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    (Original post by scrltt)
    i thought it was more about rationalism as a whole, as conceptual schemes arent innate understanding but more something innate that allows us to understand
    ahh :/
    you may well be right, but i think (hopefully) that you could approach the question by writing about pre-determined/innate conceptual schemes as long as you relate it to the question. also 'something innate that allows us to understand' could be seen as an 'innate grasp of the way the world is'. I think because of the word 'grasp' instead of perhaps 'idea', one is allowed to talk about conceptual schemes. But my guess is as good as yours, hopefully both our answers will be fine
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    (Original post by PaulyRivs)
    Most of the answer I gave was linked to Conceptual Schemes and Kant and Sapir-Whorfs different approaches to Conceptual Schemes, since Conceptual Schemes are regarded as innate and effect how we view the world, so I assumed the question was on Conceptual Schemes.
    it sounds like you wrote exactly the same thing as me!
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    (Original post by Student8)
    it sounds like you wrote exactly the same thing as me!
    I'm scared now. What if the question was about Innate Knowledge but we got it wrong and we'll lose marks for interpreting the question wrong? D:
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    I'll just offer what I did. I started with Plato and that we can have innate knowledge of perfect moral standards as illustrated in the Phaedro. Then I criticised with Hume saying that we can imagine perfection. Defended Plato through Descartes' principle of causal adequacy and then refuted this through the counter-example of evolution. Then I offered Kant as an alternative, arguing that we can have innate knowledge of the phenomenal world, more specifically that objects will appear to stand in causal relation to each other, but we cannot have innate knowledge about how the world really is, or the noumenal world.
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    My teacher said it was an innate ideas essay plus i didn't finish the OA essay therefore im already prepared to get an U. can you guys just explain if i would have to retake the whole year if i get an U in this exam but get a good grade on unit 2.
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    I've heard on the grapevine that if I end up having to resit PHIL2 i'll also have to resit PHIL1 next year (even though I've already got the mark I want in it) -- can anyone tell me if this is right/wrong?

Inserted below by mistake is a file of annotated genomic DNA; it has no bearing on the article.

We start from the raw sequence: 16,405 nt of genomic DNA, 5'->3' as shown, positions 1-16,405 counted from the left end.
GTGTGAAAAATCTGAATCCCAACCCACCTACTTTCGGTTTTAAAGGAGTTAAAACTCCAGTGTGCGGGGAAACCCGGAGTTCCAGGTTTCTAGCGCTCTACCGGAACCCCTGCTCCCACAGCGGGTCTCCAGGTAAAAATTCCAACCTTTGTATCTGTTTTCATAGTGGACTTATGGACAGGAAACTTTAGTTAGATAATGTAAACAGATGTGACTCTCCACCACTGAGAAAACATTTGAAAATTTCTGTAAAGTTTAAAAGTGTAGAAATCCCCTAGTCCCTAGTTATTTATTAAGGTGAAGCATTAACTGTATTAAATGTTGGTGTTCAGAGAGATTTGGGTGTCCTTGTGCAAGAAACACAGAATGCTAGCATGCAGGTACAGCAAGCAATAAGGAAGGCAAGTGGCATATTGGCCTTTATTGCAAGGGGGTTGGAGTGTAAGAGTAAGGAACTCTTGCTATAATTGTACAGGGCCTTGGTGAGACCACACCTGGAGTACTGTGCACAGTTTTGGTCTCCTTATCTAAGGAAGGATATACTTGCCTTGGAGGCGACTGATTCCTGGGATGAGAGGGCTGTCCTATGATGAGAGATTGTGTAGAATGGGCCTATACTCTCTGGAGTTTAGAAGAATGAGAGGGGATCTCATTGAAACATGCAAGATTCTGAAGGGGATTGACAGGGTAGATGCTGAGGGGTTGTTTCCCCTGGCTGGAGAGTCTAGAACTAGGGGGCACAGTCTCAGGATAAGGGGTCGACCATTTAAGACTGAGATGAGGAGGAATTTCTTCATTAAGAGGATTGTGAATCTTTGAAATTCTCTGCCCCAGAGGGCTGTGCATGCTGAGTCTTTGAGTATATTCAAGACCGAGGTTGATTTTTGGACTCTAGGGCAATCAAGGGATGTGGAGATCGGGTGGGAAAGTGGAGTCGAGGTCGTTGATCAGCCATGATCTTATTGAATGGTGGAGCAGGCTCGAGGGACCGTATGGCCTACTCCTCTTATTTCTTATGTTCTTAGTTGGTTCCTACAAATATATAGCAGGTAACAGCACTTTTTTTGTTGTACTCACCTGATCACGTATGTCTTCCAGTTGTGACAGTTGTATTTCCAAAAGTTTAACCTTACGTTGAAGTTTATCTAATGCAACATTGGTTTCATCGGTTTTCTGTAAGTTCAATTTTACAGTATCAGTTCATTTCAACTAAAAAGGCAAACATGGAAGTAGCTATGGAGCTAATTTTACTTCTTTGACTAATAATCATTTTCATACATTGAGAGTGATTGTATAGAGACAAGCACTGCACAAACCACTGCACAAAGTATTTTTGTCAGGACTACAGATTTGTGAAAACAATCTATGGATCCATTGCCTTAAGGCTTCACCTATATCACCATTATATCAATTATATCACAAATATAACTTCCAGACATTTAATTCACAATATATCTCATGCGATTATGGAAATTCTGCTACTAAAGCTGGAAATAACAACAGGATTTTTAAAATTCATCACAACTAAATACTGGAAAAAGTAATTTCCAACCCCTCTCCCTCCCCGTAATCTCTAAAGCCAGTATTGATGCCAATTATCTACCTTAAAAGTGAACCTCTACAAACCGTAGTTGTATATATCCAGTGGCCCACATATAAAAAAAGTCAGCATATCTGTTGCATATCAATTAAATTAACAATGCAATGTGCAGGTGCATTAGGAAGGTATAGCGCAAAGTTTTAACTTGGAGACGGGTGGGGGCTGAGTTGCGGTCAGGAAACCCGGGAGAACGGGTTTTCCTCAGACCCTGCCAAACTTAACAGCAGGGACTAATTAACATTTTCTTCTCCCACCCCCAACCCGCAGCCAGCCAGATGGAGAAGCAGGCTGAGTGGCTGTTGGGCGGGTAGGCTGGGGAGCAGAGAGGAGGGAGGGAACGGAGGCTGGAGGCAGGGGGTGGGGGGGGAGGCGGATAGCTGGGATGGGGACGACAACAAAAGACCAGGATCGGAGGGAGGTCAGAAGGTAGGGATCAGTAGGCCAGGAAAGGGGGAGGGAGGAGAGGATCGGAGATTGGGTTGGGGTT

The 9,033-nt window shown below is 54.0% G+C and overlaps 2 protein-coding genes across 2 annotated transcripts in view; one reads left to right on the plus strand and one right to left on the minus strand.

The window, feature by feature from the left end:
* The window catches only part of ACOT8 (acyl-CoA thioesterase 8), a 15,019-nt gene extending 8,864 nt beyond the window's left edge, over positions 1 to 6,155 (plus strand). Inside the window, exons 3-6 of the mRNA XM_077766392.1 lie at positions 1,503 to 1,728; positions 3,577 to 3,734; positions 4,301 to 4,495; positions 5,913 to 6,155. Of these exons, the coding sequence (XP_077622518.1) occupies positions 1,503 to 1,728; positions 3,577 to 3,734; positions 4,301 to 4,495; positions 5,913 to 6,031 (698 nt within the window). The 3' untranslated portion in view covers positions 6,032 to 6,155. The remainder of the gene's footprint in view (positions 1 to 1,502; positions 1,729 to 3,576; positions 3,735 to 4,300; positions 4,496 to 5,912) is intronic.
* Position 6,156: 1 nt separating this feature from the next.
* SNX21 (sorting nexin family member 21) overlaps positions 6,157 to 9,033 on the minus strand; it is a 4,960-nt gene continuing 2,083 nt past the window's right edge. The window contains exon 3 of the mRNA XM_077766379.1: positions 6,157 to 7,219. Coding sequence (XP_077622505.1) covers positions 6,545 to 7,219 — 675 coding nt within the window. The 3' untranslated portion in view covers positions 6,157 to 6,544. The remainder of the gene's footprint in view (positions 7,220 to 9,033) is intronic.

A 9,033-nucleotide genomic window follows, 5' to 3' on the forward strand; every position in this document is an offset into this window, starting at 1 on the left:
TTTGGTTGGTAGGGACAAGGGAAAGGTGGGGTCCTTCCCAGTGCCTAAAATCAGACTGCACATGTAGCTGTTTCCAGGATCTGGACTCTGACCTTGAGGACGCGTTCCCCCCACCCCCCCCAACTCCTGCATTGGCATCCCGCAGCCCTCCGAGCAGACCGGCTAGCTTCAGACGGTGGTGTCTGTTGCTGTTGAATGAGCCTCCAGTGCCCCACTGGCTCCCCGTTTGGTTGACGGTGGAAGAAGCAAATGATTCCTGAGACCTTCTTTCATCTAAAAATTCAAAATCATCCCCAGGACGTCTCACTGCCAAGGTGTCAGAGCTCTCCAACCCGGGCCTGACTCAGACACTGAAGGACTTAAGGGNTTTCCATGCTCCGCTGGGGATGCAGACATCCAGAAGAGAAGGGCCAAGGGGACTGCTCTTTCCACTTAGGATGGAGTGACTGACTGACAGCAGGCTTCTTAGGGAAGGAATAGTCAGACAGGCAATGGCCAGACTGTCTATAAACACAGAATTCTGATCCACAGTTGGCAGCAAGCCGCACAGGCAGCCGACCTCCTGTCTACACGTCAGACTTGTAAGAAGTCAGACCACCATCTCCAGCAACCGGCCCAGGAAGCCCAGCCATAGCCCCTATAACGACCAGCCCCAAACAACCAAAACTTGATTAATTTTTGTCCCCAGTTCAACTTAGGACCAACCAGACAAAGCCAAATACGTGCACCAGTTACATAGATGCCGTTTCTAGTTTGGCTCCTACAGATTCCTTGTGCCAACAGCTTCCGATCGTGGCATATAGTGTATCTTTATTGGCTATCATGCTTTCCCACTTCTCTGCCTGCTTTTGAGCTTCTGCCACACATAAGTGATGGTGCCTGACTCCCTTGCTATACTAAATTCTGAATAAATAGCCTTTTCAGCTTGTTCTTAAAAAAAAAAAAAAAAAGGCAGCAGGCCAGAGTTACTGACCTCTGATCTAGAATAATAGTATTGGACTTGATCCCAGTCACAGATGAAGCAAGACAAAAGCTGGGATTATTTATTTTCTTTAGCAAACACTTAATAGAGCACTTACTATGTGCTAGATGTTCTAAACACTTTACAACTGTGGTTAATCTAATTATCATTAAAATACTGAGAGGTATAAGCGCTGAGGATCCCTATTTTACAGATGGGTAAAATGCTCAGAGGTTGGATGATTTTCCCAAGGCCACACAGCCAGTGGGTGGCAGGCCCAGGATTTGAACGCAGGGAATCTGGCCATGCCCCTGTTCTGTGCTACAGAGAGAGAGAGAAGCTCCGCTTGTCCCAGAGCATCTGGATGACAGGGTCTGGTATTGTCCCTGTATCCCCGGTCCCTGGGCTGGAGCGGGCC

Cheers
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    (Original post by Student8)
    you may well be right, but i think (hopefully) that you could approach the question by writing about pre-determined/innate conceptual schemes as long as you relate it to the question. also 'something innate that allows us to understand' could be seen as an 'innate grasp of the way the world is'. I think because of the word 'grasp' instead of perhaps 'idea', one is allowed to talk about conceptual schemes. But my guess is as good as yours, hopefully both our answers will be fine
    oh yeah its definitely open to interpretation! i also wrote about conceptual schemes too, i basically just covered all the relevant ground in the rationalism/empiricism debate!
    although im slightly worried i havent heard of Sapir-Whorfs like... at all
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    (Original post by PaulyRivs)
    I'm scared now. What if the question was about Innate Knowledge but we got it wrong and we'll lose marks for interpreting the question wrong? D:
    this has made me worry a lot as well, especially because i knew exactly what to write for an innate knowledge question but i just thought it was about conceptual schemes! This is so irritating! - ah well, there's nothing we can do now, hopefully it will be fine.
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    (Original post by scrltt)